That the claimant had not given notice of her acceptance was irrelevant. The company had impliedly waived the need for this, the acceptee acting in response to, and as stipulated by, the offer dispensing with the need for notice.
Consideration was supplied by the inconvenience suffered by the claimant in using the device as instructed and/or the advantage the company received each time an individual purchase of their product was made, each purchase boosting trade.
Subsequent Impact of Carlill on unilateral contracts
Advertisement amounting to an offer
Whilst the intention of the person making the statement may be relevant, the courts have always dealt with this issue pragmatically, looking at the context and clarity of the advertisement and the practical consequences of deciding one way or the other. Generally, an advertisement in a newspaper, on a hoarding or a television commercial is only an invitation to treat Advertising an auction is not a promise to hold it. However, if the advertisement contains a clear expression of willingness to be bound, perhaps by including the reference to ‘first come, first served’ or ‘while stocks last’, then that can amount to an offer. Such ‘promisor objectivity’ amounts to common sense.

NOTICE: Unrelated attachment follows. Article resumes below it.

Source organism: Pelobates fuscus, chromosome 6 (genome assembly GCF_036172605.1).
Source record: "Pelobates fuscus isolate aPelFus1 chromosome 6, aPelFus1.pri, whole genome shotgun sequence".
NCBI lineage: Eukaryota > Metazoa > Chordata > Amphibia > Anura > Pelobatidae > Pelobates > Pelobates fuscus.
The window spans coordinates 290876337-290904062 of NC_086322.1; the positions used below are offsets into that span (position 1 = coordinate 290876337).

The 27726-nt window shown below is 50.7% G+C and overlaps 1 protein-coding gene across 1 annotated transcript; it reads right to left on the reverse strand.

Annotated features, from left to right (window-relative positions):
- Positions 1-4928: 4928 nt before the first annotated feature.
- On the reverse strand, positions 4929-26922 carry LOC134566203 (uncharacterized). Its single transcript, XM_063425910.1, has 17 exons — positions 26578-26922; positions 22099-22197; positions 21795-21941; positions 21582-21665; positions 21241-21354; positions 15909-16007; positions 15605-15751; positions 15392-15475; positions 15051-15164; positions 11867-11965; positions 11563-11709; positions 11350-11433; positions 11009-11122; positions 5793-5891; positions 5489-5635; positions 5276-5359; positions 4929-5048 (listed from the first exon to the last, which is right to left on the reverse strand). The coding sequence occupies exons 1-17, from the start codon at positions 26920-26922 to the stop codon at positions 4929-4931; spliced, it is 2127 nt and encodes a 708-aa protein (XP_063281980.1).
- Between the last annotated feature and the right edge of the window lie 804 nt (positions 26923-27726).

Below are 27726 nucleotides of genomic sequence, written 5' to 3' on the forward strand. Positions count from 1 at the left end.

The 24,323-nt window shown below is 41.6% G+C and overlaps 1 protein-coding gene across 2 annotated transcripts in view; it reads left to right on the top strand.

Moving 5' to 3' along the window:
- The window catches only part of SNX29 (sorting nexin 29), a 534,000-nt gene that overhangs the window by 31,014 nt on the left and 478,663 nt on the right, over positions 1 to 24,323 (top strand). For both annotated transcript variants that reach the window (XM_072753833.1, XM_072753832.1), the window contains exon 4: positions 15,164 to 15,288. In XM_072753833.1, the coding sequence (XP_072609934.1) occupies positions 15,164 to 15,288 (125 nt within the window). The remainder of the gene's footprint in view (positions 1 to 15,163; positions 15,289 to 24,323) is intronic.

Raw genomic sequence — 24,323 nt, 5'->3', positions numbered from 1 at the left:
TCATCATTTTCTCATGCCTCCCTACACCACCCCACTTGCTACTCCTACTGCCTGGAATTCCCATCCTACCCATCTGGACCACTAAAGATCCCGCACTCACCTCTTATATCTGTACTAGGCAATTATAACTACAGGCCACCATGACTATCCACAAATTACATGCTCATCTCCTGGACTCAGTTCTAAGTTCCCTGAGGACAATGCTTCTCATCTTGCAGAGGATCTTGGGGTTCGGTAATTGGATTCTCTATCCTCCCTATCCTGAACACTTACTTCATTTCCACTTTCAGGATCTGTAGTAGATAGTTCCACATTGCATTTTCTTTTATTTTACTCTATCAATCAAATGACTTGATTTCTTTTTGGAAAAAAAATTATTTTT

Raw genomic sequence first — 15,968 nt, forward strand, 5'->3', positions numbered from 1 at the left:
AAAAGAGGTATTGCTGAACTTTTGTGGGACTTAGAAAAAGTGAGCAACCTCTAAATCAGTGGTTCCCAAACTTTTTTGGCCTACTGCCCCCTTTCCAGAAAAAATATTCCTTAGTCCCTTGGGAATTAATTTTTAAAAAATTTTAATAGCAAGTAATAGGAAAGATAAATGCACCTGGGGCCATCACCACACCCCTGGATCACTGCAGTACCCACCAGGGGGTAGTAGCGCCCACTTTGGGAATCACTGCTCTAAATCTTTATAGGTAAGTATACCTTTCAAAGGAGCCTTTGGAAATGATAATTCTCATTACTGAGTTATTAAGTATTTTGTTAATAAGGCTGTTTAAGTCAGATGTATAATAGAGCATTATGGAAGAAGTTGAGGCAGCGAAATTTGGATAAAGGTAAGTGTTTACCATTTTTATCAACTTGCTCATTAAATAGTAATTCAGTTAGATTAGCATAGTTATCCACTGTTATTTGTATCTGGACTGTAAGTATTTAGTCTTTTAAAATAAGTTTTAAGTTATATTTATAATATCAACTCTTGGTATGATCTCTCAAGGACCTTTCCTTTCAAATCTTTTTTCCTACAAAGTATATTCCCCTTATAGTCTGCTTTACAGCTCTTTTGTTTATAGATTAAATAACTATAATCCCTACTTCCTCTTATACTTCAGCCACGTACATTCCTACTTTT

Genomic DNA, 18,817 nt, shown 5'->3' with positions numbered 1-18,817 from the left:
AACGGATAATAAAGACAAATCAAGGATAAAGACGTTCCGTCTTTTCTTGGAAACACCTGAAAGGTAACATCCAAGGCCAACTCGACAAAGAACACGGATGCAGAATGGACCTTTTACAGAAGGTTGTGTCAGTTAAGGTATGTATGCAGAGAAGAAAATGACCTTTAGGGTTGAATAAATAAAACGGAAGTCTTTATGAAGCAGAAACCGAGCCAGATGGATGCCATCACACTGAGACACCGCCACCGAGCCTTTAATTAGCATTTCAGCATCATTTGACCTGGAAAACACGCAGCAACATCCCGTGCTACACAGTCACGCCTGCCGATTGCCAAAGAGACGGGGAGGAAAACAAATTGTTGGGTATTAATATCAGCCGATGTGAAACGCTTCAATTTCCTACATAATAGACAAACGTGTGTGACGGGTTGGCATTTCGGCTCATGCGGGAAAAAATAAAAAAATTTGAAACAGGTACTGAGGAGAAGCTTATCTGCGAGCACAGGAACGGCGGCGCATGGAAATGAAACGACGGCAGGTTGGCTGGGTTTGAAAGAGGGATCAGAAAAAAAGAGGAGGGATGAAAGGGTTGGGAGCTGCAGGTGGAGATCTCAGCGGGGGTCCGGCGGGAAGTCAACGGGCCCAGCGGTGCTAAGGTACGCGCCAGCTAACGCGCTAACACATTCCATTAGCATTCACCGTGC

Consideration arises in a unilateral contract in the form of ‘induced reliance’ This was clearly set out in Bowerman v ABTA>, echoing the court’s reference in Carlill to the advantage to the defendant company whenever an individual purchase was made.
Subsequently, the legal basis as set out in Carlill has remained undisputed, but difficulties have arisen in applying the law to each case’s individual facts. In Bowerman v ABTA the majority of the Court of Appeal found in favour of the claimant, but Hirst LJ dissented, finding that the wording of the defendant’s Notice was ‘grammatically descriptive’ only and without any specific words of promise. Waite LJ agreed that the document was confusingly drafted, but his construction found that in its overall factual context there was such intention. Similarly, an ‘if’ contract involving casting votes was not disputed on that aspect of the claim.
What amounts to performance
Once the promisee acts on the promise by undertaking the action, the promisor cannot revoke or withdraw his offer. There is no answering obligation on the promisee to continue the action to completion, but if it is left incomplete, there is no entitlement to claim the promised reward.
Where Carlill has not assisted later generations is in the area of acceptance by part performance. At what point can acceptance of such an offer be said to have occurred? This has proved a vexed question, but generally, once the promisee’s conduct amounts to actual part performance, the offer can no longer be withdrawn.